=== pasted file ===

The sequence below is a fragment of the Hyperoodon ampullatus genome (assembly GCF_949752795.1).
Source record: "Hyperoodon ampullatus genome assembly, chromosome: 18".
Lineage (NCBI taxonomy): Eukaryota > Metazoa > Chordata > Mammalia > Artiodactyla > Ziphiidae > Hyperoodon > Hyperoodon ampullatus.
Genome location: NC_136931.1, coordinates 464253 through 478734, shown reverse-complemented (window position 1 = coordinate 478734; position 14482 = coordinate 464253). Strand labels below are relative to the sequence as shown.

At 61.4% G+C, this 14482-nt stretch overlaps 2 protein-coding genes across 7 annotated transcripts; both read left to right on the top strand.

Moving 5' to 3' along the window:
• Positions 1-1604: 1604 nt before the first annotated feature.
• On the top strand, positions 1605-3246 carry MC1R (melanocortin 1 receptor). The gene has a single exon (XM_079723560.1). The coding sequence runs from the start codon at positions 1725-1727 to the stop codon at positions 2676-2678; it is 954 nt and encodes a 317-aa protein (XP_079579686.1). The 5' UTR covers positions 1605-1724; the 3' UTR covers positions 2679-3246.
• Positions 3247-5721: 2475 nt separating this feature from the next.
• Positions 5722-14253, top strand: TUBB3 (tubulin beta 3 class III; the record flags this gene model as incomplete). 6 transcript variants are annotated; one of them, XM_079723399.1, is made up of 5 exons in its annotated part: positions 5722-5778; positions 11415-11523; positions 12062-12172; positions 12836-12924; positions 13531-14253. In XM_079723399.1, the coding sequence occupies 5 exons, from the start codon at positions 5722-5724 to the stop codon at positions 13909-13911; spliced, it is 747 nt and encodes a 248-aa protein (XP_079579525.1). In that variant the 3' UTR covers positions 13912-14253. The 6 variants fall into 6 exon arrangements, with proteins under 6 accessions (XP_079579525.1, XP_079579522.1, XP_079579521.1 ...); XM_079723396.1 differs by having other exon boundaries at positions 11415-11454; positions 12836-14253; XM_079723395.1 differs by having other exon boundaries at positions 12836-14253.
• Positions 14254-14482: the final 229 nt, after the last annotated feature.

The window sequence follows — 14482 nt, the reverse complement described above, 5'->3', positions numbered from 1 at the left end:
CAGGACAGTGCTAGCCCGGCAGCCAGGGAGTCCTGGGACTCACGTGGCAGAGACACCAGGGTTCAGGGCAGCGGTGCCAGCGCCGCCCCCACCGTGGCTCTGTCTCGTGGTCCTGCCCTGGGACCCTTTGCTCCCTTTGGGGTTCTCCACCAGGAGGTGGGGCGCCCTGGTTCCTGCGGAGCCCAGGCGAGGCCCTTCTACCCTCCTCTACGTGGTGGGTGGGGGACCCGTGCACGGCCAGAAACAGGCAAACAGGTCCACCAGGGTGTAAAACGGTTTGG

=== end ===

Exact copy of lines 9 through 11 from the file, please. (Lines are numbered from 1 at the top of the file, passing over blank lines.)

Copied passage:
• Positions 3247-5721: 2475 nt separating this feature from the next.
• Positions 5722-14253, top strand: TUBB3 (tubulin beta 3 class III; the record flags this gene model as incomplete). 6 transcript variants are annotated; one of them, XM_079723399.1, is made up of 5 exons in its annotated part: positions 5722-5778; positions 11415-11523; positions 12062-12172; positions 12836-12924; positions 13531-14253. In XM_079723399.1, the coding sequence occupies 5 exons, from the start codon at positions 5722-5724 to the stop codon at positions 13909-13911; spliced, it is 747 nt and encodes a 248-aa protein (XP_079579525.1). In that variant the 3' UTR covers positions 13912-14253. The 6 variants fall into 6 exon arrangements, with proteins under 6 accessions (XP_079579525.1, XP_079579522.1, XP_079579521.1 ...); XM_079723396.1 differs by having other exon boundaries at positions 11415-11454; positions 12836-14253; XM_079723395.1 differs by having other exon boundaries at positions 12836-14253.
• Positions 14254-14482: the final 229 nt, after the last annotated feature.